Spa Esencia Find your urban retreat and prepare to indulge, detox, and relax at Spa Esencia. Our blissful treatments incorporate luxury products and local botanicals in order to offer you a truly refreshing experience. Explore our plush spa suites equipped with luxury amenities overlooking the Gulf of Paria. Book your stay today to begin your journey to rejuvenation. Spa Esencia, Hyatt Regency Trinidad Call: (868) 821-6500.



COVID-19 and You in T&T

The COVID-19 pandemic has taken the world by storm and these twin islands are no exception. Trinidad and Tobago reported its first confirmed case of the novel coronavirus on March 12th, 2020. The good news is that over 50% of the population is fully vaccinated and the case numbers have begun to decline. For more than two years, the country has been battling the virus head-on and has put in place several regulations and safeguards, including ensuring that World Health Organization (WHO)-approved vaccines are available. Here is some more insight into local regulations and requirements as provided by the Ministry of Health:


There’s a lot of information on COVID-19

What should I know about COVID-19

I have reduced and laminated my vaccination

regulations and guidelines. Where should I go

requirements when entering and mingling

card to a business card size so it fits in my

to get accurate information?

in T&T?

wallet. Is this accepted?

With the recent relaxation of most COVID-19

As of Sunday 27th March, 2022, most of the

Yes, this is accepted. A copy on your phone and

restrictions allowing the gradual reopening of

COVID-19 restrictions previously imposed

a photocopy are also accepted.

places and resumption of events, information

on citizens were lifted. Some new guidelines

being presented to us is constantly changing as

announced by the nation’s Prime Minister,

Do I need to get my vaccination information

the Ministry of Health continues to take steps in

Keith Rowley are:

on the International Vaccine Card?

safeguarding the population against the virus. To

COVID-19 antigen tests will be accepted

You will only need this if you are travelling. To

get updated and accurate information, persons

from vaccinated passengers arriving

have this done you must have:

should only acquire information from official

in Trinidad and Tobago, replacing the

sources such as the website and social media

need for a negative PCR test. Soon,

pages of the Ministry of Health (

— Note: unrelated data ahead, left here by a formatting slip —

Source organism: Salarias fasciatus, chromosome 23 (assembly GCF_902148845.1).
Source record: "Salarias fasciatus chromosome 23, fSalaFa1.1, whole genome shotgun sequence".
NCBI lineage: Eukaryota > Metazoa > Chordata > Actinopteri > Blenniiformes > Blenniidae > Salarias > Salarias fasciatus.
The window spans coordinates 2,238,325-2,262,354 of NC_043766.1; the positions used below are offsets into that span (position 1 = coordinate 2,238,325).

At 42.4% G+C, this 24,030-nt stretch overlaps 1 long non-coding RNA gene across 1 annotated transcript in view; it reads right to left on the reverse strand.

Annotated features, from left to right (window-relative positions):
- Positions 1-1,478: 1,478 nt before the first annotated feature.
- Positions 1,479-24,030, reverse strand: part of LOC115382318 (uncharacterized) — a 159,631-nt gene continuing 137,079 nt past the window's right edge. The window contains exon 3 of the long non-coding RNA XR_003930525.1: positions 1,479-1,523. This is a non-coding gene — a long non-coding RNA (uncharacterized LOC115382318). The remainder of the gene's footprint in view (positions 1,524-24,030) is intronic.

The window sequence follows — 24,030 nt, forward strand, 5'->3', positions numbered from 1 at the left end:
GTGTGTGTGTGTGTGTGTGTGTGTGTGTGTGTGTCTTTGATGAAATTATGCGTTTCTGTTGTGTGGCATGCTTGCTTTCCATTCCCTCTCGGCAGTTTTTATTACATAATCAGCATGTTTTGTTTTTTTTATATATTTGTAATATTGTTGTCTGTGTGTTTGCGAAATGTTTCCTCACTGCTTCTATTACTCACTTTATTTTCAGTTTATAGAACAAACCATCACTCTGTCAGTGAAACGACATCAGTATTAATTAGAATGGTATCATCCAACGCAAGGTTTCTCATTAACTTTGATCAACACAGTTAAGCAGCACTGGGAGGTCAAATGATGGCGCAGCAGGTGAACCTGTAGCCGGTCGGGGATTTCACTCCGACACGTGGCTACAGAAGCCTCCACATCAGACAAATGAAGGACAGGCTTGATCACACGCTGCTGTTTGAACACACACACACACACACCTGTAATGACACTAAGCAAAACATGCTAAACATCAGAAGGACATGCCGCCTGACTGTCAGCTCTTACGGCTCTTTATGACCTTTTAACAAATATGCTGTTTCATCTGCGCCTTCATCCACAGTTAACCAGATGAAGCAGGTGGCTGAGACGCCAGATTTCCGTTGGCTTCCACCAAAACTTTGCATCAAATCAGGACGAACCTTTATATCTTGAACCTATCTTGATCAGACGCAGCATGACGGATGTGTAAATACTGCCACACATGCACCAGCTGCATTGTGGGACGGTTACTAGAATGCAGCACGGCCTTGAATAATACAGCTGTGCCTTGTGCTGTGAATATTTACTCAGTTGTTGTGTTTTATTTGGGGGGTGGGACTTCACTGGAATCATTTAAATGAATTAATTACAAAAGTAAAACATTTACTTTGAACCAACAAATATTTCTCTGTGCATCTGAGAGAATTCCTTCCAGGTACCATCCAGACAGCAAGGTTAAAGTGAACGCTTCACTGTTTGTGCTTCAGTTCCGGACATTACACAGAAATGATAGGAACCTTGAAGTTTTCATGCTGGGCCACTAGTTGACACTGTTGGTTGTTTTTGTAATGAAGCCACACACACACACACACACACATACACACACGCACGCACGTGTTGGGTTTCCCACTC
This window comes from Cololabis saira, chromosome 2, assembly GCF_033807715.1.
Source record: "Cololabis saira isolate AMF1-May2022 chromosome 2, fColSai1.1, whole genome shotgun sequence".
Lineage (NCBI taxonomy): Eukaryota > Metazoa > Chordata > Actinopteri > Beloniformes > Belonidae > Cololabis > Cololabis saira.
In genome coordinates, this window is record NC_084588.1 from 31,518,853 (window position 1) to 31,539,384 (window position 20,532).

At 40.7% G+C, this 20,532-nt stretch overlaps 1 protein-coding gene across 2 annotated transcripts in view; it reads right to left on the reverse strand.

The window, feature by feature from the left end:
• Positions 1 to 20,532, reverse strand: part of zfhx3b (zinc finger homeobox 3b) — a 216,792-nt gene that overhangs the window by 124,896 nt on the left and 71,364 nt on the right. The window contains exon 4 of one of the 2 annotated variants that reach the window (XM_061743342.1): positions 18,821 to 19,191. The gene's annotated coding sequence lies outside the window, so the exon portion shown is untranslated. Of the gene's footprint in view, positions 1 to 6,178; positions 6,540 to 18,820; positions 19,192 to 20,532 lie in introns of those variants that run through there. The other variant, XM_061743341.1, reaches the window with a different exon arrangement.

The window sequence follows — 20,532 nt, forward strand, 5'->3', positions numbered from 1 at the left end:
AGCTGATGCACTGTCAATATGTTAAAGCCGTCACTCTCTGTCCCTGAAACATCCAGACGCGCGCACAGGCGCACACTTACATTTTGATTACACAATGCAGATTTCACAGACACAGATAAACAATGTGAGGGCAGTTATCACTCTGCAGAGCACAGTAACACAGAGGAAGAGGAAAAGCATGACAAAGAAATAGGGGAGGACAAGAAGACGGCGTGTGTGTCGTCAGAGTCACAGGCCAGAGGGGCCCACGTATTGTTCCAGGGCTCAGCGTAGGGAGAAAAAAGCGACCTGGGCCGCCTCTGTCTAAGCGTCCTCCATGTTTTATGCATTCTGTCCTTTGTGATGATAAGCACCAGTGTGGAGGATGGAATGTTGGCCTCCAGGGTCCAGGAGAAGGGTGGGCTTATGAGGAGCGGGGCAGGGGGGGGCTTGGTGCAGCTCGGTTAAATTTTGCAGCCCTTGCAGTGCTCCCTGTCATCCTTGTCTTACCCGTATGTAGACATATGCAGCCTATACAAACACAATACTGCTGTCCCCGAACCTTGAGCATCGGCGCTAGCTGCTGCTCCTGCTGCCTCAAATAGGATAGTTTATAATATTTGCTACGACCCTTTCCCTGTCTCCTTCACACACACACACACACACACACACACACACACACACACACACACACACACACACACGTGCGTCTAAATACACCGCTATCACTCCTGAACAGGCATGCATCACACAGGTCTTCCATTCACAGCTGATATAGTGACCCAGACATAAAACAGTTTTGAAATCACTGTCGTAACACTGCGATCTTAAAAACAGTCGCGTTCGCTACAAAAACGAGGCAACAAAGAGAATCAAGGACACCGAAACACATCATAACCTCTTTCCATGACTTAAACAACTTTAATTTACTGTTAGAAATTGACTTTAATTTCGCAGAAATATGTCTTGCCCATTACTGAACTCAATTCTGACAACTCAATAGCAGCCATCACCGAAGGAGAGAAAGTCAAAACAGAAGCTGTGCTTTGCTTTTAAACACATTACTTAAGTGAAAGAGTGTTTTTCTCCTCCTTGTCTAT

the travelpass system will be lifted. A and the Regional Health Authorities, as

TTravel Pass was previously required

well as communication from partner ministries

by all persons entering Trinidad and

and agencies (for example, Office of the Prime


Minister - Communications, Office of the

Card (front page and page with proof of COVID-19 vaccination). •

space for leisure activity for vaccinated


persons) but from April 4th, the Safe

A copy of the biodata page of your passport.

Previously, there were safe zones (a safe

Attorney General and Legal Affairs, WHO or

A copy of your Local Immunization

A copy of your travel itinerary if you have one.

Your existing International Vaccine Card if you have one.

Zone operations will be lifted, allowing What should I do if I had close contact with

for the mingling of vaccinated and

You should then visit the County Medical

someone who has COVID-19?

unvaccinated persons.

Officer of Health’s office in your county. No

Mask wearing will remain in force in

appointment is necessary and at some offices,

public places, except on a sporting field.

a dropbox is available so you can leave your

As of April 4th, 2022, all restrictions

documents in a sealed envelope with your

you should self-quarantine and call the hotline,

have been lifted on visiting rivers and

name and contact information. The average

877-WELL. Self-quarantine Guidelines are

beaches and there is no limit to public

processing time will be three to five working

available from the Ministry of Health.


days from the date of drop-off.

If someone you have been in close contact with

has tested positive for COVID-19 or has been sent on self-quarantine by a medical professional,





| Trinidad